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American Latino Heritage
San Juan National Historic Site
During the 16th century, recognizing the need to protect the Spanish treasure fleets on their voyages to and from the New World, the Spanish erected vast fortifications throughout their territories in the Caribbean Islands and the Gulf of Mexico. Designated a World Heritage Site, the Spanish system of fortifications in San Juan, Puerto Rico is the oldest European construction in territory of the United States and one of the oldest in the New World. These fortifications guarded the entrance to San Juan Bay, helped the Spanish maintain sovereignty over Puerto Rico, and protected Spanish commerce in the Caribbean basin. The forts and three miles of city wall are fine examples of military architecture reflecting the power and glory of the Spanish Empire and the beginning of European ascendancy in world affairs. San Juan National Historic Site preserves these massive fortifications and offers youth-focused programs on the Spanish and Latino history of the island forts at its Discovery Center.
Casa Blanca and La Fortaleza were the first fortifications the Spanish constructed in San Juan after Columbus reached Puerto Rico in 1493. Erected in 1525, the Casa Blanca was a small blockhouse the Spanish settlers built during the first years after San Juan’s establishment in 1521. The house provided defense against attacks from the Caribbean Indians and a home for the Puerto Rican governor’s family, who at the time were the descendants of the Spanish explorer Juan Ponce de Leon.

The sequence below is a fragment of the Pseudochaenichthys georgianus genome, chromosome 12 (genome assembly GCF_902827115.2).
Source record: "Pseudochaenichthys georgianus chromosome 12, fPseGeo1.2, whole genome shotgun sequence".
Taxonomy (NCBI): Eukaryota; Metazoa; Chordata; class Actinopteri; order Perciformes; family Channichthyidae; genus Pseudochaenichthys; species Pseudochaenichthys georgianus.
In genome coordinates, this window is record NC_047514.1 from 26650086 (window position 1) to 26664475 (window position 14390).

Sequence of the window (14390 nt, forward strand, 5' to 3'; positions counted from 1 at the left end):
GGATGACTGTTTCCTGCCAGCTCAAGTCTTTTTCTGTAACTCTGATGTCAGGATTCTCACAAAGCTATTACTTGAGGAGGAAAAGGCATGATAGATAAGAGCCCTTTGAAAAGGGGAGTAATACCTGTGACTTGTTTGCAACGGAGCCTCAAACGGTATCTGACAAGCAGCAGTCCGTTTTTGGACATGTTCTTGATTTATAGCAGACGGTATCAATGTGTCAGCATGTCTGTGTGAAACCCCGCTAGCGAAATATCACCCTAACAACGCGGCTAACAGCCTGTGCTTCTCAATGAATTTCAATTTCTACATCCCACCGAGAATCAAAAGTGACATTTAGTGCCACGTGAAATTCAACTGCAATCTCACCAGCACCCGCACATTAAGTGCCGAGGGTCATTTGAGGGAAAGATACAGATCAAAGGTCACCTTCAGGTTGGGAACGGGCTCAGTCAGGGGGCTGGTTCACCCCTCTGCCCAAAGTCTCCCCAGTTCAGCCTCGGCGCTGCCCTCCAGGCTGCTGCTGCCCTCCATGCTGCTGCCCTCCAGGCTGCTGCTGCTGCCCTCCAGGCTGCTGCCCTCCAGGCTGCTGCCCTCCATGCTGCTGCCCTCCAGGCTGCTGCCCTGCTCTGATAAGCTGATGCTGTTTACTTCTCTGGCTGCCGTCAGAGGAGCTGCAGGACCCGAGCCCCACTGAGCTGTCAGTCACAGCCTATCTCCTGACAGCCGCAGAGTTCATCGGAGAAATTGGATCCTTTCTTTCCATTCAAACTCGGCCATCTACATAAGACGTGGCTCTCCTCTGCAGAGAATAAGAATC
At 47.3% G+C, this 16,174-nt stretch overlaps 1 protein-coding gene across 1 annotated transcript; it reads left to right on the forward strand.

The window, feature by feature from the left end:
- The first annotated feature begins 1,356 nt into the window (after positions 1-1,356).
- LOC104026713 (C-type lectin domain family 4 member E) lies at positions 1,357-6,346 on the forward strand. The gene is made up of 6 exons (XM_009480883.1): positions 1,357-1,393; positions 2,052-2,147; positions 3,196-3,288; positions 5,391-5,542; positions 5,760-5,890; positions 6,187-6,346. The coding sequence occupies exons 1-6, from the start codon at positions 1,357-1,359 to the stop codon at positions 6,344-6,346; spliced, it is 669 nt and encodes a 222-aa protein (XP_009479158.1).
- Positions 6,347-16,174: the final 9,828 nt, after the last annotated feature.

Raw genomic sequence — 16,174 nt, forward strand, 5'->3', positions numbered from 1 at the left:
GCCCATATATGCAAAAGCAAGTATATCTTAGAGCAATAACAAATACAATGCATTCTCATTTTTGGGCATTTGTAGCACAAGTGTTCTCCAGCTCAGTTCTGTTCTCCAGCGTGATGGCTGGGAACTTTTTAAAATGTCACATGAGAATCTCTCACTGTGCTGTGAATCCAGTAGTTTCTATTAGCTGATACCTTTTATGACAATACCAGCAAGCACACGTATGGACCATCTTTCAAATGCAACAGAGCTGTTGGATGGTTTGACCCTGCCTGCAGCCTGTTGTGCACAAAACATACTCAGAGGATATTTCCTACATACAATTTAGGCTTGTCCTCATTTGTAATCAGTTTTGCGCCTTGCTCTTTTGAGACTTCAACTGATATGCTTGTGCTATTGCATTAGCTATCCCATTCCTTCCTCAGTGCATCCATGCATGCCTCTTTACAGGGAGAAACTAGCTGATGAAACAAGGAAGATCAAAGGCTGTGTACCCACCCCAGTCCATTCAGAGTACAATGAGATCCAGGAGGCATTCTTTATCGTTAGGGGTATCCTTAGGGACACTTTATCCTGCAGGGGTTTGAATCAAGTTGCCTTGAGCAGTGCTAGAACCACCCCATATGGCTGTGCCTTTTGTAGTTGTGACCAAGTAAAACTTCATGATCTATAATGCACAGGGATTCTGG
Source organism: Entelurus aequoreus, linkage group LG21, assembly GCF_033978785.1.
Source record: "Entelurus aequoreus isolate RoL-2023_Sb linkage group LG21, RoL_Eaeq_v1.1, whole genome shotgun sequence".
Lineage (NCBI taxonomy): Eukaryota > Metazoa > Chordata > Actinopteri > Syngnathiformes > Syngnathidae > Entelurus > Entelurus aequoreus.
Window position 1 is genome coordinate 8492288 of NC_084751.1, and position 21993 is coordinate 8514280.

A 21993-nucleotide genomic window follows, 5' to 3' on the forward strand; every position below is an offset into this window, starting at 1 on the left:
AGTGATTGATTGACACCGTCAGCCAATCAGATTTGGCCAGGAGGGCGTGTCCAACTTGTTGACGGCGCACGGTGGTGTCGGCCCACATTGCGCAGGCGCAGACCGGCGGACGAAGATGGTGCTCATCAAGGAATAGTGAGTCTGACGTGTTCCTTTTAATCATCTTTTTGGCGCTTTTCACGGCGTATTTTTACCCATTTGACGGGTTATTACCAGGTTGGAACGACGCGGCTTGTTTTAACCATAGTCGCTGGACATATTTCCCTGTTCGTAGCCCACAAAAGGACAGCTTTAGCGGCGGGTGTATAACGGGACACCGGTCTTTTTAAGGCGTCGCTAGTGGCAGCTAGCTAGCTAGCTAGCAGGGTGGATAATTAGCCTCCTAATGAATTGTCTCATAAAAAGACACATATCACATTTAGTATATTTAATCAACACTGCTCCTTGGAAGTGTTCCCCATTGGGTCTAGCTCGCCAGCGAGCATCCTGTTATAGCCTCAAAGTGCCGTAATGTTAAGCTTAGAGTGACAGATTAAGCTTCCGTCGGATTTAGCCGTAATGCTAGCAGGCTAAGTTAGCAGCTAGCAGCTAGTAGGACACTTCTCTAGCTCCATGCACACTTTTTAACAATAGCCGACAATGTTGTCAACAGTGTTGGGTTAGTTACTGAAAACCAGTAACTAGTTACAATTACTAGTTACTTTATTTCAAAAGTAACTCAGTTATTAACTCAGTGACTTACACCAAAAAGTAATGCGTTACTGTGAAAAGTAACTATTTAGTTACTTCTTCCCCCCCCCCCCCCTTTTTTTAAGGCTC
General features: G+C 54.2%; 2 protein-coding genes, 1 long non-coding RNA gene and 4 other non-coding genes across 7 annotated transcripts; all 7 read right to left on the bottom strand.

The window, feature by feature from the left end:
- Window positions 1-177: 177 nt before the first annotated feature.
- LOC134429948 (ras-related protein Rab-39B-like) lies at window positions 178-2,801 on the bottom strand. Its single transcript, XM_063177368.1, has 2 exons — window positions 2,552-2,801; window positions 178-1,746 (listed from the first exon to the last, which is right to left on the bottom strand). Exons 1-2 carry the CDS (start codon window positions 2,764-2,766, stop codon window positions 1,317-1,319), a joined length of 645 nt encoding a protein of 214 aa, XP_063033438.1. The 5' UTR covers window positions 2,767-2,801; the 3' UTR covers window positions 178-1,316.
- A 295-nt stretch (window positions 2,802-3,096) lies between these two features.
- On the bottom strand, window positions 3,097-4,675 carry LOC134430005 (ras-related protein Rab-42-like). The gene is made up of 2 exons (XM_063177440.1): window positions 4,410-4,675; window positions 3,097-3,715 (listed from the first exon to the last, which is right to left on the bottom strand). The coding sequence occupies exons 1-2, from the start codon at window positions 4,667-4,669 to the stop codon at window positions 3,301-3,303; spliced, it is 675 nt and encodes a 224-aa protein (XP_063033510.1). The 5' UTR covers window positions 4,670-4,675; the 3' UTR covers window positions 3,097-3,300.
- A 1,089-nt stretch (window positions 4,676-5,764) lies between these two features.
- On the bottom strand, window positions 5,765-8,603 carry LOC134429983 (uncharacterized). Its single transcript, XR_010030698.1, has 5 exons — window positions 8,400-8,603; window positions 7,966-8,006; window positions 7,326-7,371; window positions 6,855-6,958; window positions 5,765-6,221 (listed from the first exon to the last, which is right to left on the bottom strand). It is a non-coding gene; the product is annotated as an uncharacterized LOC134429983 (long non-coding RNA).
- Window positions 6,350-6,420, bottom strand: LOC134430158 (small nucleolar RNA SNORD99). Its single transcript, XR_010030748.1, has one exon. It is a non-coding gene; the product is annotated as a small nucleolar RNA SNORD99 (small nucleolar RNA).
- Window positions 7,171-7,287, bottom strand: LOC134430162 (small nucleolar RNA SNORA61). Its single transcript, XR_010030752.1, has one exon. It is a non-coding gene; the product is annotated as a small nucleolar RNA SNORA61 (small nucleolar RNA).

The Spanish built the second stronghold, La Fortaleza, also known as the Santa Catalina Palace, from 1533 to 1540. The original fort included a circular tower and four massive stonewalls surrounding a large patio. The circular tower has thick stonewalls and two vaulted rooms, one of which is the chapel. The tower is called “Torre del Homenaje” or “Tower of Homage,” which came from the custom of the governor to make a solemn oath of loyalty and courage at the top of the tower in times of danger. The Spanish military added a second tower at the end of the 16th century. La Fortaleza is a fine example of Spanish architectural style, which is characterized by heavy-tiled flat roofs, sunlit patios, galleries, casements, graceful arches, grilled doorways, wrought iron, tile, and mahogany staircases.
Captured first in 1598 by the English and then burned by the Dutch in 1625, La Fortaleza provided only minimal protection for the port of San Juan Bay. After the Dutch burned La Fortaleza, the fort was rebuilt and enlarged, and by 1640, it was expected for the Governor of Puerto Rico to reside at La Fortaleza. On November 27, 1822, an official decree established La Fortaleza as the residence of the Governor of Puerto Rico, thus making official a custom observed since the 17th century.
In 1846, La Fortaleza underwent a massive reconstruction to change its military appearance into a palatial façade, but the original “Tower of Homage” still stands. Today, La Fortaleza is the oldest executive mansion still in use as such in the Western Hemisphere. La Fortaleza is recognized as a National Historic Landmark within the San Juan National Historic Site.